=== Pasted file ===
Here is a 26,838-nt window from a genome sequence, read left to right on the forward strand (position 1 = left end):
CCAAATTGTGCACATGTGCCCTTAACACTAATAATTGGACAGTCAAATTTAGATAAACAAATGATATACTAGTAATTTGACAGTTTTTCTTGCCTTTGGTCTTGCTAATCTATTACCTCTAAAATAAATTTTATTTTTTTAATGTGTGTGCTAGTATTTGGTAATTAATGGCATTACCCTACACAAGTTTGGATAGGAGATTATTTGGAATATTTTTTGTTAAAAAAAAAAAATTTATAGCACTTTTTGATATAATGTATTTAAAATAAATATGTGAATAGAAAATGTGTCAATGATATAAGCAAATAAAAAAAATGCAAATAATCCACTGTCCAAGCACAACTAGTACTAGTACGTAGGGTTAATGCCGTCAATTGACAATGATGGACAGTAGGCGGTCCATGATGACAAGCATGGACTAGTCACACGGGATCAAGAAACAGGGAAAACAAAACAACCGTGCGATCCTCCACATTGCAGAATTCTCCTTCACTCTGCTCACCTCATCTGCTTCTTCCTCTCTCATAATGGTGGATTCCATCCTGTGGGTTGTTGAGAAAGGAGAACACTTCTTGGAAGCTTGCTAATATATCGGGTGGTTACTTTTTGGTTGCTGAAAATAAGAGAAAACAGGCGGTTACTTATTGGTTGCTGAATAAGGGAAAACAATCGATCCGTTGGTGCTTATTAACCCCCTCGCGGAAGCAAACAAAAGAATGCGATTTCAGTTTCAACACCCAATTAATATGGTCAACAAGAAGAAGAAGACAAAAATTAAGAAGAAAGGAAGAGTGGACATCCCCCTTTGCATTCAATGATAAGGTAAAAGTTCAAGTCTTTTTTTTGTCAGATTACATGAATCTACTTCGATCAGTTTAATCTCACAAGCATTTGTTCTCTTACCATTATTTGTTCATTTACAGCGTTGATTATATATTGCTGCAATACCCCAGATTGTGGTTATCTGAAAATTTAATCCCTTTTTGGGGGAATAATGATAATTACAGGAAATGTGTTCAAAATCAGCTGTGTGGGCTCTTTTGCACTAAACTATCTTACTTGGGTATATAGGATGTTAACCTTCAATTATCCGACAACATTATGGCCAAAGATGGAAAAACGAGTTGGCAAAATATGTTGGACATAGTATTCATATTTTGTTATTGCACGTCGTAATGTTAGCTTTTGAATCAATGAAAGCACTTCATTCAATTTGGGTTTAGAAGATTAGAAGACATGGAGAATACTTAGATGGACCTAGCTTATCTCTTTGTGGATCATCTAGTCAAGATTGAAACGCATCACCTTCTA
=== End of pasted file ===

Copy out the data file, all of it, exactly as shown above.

Here is a 26,838-nt window from a genome sequence, read left to right on the forward strand (position 1 = left end):
CCAAATTGTGCACATGTGCCCTTAACACTAATAATTGGACAGTCAAATTTAGATAAACAAATGATATACTAGTAATTTGACAGTTTTTCTTGCCTTTGGTCTTGCTAATCTATTACCTCTAAAATAAATTTTATTTTTTTAATGTGTGTGCTAGTATTTGGTAATTAATGGCATTACCCTACACAAGTTTGGATAGGAGATTATTTGGAATATTTTTTGTTAAAAAAAAAAAATTTATAGCACTTTTTGATATAATGTATTTAAAATAAATATGTGAATAGAAAATGTGTCAATGATATAAGCAAATAAAAAAAATGCAAATAATCCACTGTCCAAGCACAACTAGTACTAGTACGTAGGGTTAATGCCGTCAATTGACAATGATGGACAGTAGGCGGTCCATGATGACAAGCATGGACTAGTCACACGGGATCAAGAAACAGGGAAAACAAAACAACCGTGCGATCCTCCACATTGCAGAATTCTCCTTCACTCTGCTCACCTCATCTGCTTCTTCCTCTCTCATAATGGTGGATTCCATCCTGTGGGTTGTTGAGAAAGGAGAACACTTCTTGGAAGCTTGCTAATATATCGGGTGGTTACTTTTTGGTTGCTGAAAATAAGAGAAAACAGGCGGTTACTTATTGGTTGCTGAATAAGGGAAAACAATCGATCCGTTGGTGCTTATTAACCCCCTCGCGGAAGCAAACAAAAGAATGCGATTTCAGTTTCAACACCCAATTAATATGGTCAACAAGAAGAAGAAGACAAAAATTAAGAAGAAAGGAAGAGTGGACATCCCCCTTTGCATTCAATGATAAGGTAAAAGTTCAAGTCTTTTTTTTGTCAGATTACATGAATCTACTTCGATCAGTTTAATCTCACAAGCATTTGTTCTCTTACCATTATTTGTTCATTTACAGCGTTGATTATATATTGCTGCAATACCCCAGATTGTGGTTATCTGAAAATTTAATCCCTTTTTGGGGGAATAATGATAATTACAGGAAATGTGTTCAAAATCAGCTGTGTGGGCTCTTTTGCACTAAACTATCTTACTTGGGTATATAGGATGTTAACCTTCAATTATCCGACAACATTATGGCCAAAGATGGAAAAACGAGTTGGCAAAATATGTTGGACATAGTATTCATATTTTGTTATTGCACGTCGTAATGTTAGCTTTTGAATCAATGAAAGCACTTCATTCAATTTGGGTTTAGAAGATTAGAAGACATGGAGAATACTTAGATGGACCTAGCTTATCTCTTTGTGGATCATCTAGTCAAGATTGAAACGCATCACCTTCTA